There are several memory systems in which memory units are designed to receive access requests in a sequential chained topology. In such systems, a memory controller typically sends control and address information on a single path, which passes the information to each of the memory units sequentially in the same order as in which the memory units are chained. DDR3 technology based memory systems are examples of such memory systems, with DRAMs being used as memory units, as is well known in the relevant arts.

Write leveling is often performed prior to performing write operations in such memory systems. Write leveling generally entails determining delays with which different signals need to be asserted during write operations, given the various delays that could occur in the sequential chained topology.

For example, in the case of DDR3 based technologies, it may be desirable to assert a strobe signal synchronous with (at the same time instance) a rising edge of the clock signal received from the memory controller on the single path. However, at least due to the fly-by delay in the single path, different memory units may receive the rising edge with different delays. It may therefore be necessary to determine the specific corresponding delay with which the strobe signal is to be asserted for each of the memory units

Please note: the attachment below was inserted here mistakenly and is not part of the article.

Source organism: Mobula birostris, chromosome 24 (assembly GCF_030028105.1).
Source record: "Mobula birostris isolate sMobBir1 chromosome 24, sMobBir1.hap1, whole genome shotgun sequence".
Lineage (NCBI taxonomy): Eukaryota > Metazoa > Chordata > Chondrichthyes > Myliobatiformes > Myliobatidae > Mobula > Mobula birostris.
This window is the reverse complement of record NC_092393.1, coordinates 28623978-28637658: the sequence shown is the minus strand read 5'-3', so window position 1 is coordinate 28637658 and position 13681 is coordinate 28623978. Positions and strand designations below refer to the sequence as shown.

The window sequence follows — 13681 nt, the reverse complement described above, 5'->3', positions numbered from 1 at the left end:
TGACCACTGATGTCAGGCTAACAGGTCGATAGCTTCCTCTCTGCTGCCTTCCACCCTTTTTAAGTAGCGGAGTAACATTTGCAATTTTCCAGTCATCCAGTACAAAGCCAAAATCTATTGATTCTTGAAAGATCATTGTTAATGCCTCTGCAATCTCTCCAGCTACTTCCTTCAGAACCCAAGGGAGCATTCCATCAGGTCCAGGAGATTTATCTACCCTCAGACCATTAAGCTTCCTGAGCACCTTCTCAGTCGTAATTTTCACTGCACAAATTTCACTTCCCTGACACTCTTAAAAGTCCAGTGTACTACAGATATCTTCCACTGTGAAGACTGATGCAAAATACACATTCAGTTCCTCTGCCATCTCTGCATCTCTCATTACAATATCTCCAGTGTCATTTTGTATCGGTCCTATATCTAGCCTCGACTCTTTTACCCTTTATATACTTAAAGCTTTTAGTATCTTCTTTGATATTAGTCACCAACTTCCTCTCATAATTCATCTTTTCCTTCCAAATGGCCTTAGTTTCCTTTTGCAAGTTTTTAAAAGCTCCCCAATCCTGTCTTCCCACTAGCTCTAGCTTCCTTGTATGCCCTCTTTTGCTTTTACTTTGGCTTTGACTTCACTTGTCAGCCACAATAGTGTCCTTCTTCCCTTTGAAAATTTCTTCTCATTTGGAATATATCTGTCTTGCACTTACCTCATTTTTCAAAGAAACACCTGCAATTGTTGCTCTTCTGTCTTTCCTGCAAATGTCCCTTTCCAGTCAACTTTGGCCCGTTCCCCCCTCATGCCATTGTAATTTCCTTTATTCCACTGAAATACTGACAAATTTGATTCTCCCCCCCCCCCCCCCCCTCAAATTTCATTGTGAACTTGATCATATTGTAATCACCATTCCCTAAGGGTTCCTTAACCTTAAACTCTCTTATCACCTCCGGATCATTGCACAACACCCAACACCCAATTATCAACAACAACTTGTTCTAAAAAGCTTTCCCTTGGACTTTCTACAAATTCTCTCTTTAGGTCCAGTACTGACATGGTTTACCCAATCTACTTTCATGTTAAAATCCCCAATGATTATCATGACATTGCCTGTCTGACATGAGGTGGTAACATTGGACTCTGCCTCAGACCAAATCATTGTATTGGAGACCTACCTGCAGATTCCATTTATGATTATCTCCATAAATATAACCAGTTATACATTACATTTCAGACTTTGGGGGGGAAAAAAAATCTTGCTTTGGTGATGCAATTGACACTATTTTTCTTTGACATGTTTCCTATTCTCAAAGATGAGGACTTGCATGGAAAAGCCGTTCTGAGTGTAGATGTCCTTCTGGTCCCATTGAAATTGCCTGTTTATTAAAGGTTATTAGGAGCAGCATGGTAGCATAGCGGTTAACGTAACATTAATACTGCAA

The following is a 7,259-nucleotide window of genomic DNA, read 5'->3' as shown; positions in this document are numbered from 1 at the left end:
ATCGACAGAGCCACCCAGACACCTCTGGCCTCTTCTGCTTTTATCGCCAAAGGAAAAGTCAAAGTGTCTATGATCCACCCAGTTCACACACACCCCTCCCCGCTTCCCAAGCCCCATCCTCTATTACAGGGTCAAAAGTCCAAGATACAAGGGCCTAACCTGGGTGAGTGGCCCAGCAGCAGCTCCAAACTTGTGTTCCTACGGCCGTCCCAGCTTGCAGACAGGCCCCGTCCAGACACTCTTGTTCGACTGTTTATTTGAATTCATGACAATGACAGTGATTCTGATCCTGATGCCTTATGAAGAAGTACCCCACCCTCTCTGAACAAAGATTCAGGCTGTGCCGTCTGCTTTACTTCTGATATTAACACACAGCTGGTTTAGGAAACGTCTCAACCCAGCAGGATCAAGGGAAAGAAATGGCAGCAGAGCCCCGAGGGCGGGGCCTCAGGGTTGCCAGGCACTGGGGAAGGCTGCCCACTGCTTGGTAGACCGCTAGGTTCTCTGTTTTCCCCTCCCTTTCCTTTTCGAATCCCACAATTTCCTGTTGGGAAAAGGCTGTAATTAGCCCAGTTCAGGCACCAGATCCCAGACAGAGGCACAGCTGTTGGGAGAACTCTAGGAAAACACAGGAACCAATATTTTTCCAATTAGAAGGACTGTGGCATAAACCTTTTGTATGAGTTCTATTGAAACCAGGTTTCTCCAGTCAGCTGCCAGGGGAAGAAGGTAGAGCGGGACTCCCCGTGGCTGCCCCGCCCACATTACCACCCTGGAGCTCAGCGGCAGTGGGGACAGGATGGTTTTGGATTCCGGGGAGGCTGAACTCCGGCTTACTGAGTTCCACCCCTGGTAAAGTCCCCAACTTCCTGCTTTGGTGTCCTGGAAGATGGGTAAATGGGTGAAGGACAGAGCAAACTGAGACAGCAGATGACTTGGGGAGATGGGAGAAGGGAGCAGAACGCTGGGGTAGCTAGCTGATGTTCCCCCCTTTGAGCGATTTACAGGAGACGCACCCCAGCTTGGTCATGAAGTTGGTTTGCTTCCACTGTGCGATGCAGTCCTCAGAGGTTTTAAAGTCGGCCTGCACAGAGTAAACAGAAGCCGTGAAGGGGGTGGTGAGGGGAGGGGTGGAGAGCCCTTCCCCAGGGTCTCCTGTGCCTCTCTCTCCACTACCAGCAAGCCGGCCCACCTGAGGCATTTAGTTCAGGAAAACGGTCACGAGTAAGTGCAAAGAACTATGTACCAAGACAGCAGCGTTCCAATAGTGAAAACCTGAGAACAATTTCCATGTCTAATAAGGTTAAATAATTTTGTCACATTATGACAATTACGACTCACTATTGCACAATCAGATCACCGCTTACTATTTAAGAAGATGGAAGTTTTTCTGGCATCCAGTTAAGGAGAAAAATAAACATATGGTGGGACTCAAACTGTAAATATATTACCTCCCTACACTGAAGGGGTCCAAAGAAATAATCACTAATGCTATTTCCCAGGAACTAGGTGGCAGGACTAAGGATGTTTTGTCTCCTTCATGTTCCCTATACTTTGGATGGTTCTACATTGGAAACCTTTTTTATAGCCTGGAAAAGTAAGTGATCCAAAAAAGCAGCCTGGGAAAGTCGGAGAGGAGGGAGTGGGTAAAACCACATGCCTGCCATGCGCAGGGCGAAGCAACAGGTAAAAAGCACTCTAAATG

Once such delays are determined, the various signals can be asserted with appropriate timing for a desired level of throughput performance and accuracy during write operations.

BRIEF DESCRIPTION OF THE DRAWINGS

The present invention will be described with reference to the following accompanying drawings, which are described briefly below.

FIG. 1 is a block diagram of an example memory system in which several aspects of the present invention can be implemented.